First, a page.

Historians tell us Labor Day got its real start in 1882 New York, when the city’s unions decided to band together for a massive show of strength.
They declared that Sept. 5 should be proclaimed “a general holiday for the workingmen in this city,” according to a U.S. Department of Labor history of the holiday. They planned for a parade and a festival, but worried a bit about the turnout. The event was scheduled on a Tuesday, so most workers would have to take the day off without pay in order to take part.
They needn’t have worried, according to Labor — thousands of workers showed up. Jewelers and bricklayers, carpenters and joiners, all marching and picnicking to celebrate their combined, and critical, contributions.
But tomorrow, while many of us are taking a much-welcomed day of rest, those most squeezed by our economy will be hard at work. Flipping our burgers, ringing up our purchases, dressing and feeding our elders and otherwise taking care of us in ways we’ve come to demand.
In fact, we continue to see a steady increase in low-paying, benefit-deprived service sector employment, according to The Iowa Policy Project’s annual “State of Working Iowa” report, released Friday.
“Sustained losses in key middle-income sectors — such as manufacturing and public service — have not been accompanied by real opportunities elsewhere,” author Colin Gordon was quoted as saying in a release.
Maybe that’s why, as Gordon found, Iowa’s low-wage jobs increasingly are being filled by workers who have at least some college under their belts. They’re pulling in near-starvation wages:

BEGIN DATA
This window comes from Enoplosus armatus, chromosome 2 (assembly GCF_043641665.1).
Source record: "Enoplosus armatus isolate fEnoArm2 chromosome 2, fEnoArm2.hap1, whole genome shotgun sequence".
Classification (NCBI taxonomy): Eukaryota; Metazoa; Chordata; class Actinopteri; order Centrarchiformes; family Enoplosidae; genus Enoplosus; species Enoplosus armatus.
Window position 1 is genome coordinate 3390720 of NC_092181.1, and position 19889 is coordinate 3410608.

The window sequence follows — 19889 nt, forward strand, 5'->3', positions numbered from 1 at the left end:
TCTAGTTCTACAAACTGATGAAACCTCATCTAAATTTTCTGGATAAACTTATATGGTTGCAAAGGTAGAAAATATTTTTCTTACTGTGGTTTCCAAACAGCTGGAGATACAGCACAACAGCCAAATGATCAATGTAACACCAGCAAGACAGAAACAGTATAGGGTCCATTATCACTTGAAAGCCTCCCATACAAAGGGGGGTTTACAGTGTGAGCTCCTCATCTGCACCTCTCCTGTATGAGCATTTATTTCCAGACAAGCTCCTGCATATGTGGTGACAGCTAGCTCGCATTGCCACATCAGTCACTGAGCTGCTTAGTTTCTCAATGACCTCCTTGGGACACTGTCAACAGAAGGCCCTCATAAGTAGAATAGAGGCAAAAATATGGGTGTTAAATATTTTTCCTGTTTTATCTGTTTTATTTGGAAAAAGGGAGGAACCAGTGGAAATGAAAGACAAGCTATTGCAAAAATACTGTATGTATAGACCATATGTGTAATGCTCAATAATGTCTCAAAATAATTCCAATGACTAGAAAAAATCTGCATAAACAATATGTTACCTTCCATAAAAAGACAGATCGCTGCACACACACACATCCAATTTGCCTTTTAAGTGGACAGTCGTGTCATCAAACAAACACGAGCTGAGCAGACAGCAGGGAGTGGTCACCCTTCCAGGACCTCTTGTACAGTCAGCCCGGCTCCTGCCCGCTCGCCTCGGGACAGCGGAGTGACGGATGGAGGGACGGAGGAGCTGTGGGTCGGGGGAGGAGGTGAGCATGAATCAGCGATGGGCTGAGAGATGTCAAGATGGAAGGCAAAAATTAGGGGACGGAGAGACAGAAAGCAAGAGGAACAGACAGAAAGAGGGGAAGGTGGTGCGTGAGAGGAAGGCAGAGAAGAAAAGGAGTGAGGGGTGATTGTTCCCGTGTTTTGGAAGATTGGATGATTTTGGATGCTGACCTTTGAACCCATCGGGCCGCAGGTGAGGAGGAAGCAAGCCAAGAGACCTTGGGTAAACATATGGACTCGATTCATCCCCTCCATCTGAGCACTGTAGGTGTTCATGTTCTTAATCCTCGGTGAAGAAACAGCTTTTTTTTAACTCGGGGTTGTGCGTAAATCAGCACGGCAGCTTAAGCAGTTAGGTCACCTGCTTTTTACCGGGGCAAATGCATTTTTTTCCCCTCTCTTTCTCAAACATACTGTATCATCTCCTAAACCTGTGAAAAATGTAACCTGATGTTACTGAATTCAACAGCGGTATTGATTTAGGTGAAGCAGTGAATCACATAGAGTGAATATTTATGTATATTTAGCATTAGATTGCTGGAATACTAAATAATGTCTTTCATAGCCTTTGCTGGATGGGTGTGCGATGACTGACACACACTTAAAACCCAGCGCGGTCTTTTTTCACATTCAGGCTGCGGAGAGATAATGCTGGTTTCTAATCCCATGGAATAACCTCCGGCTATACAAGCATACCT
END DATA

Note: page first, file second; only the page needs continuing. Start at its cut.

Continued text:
According to the Bureau of Labor Statistics, this country’s 4.5 million retail sales worker make about $20,990 per year. Add to that, the 4.1 million food and beverage workers who pull in just over $18,000 and another 2.3 million waiters and waitresses who earn about the same.
This country’s 1.5 million nursing aides earn an average of $24,010.
Add to those industries, millions more child care workers, bartenders, housekeepers, manicurists, coffee shop baristas and other low-wage professionals who make up this country’s working poor.
Their hours often change from week to week; their schedules frequently arranged to ensure they put in time just shy of limits that would trigger worker protections like benefits and leave.
That’s one thing if we’re talking about part-time, casual workers trying to pull in a little fun money for a family that’s already in the black. But many of today’s service workers depend on their wages to survive.
Their dissatisfaction is palpable — last week, fast food workers in 60 cities organized a walkout in order to draw national attention to pay issues. Similar complaints can be heard from other low-paying industries increasingly staffed by heads of households, including parents struggling to provide a decent standard of living for their kids.
Most arguments against higher wages and more protections for low-wage workers hinge on the idea that these industries must be lean (or stingy, depending on which side of the paycheck you’re on) in order to keep services affordable for the rest of us. The idea that our choice is between low-paying jobs, or no-paying jobs or manicures the average middle class family couldn’t hope to afford.
But we pay, anyway, in supports that, increasingly, are being used to shore up substandard wages. Food assistance, reduced-price lunch, help with clothes and heat and rent. Emergency room care that’s the last resort for workers whose companies scrimp on benefits in order to improve the bottom line.
The real bottom line is that it’s time to take another look at rules and protections for low-wage workers. When working families can’t meet basic human needs, one way or another, we all pay.
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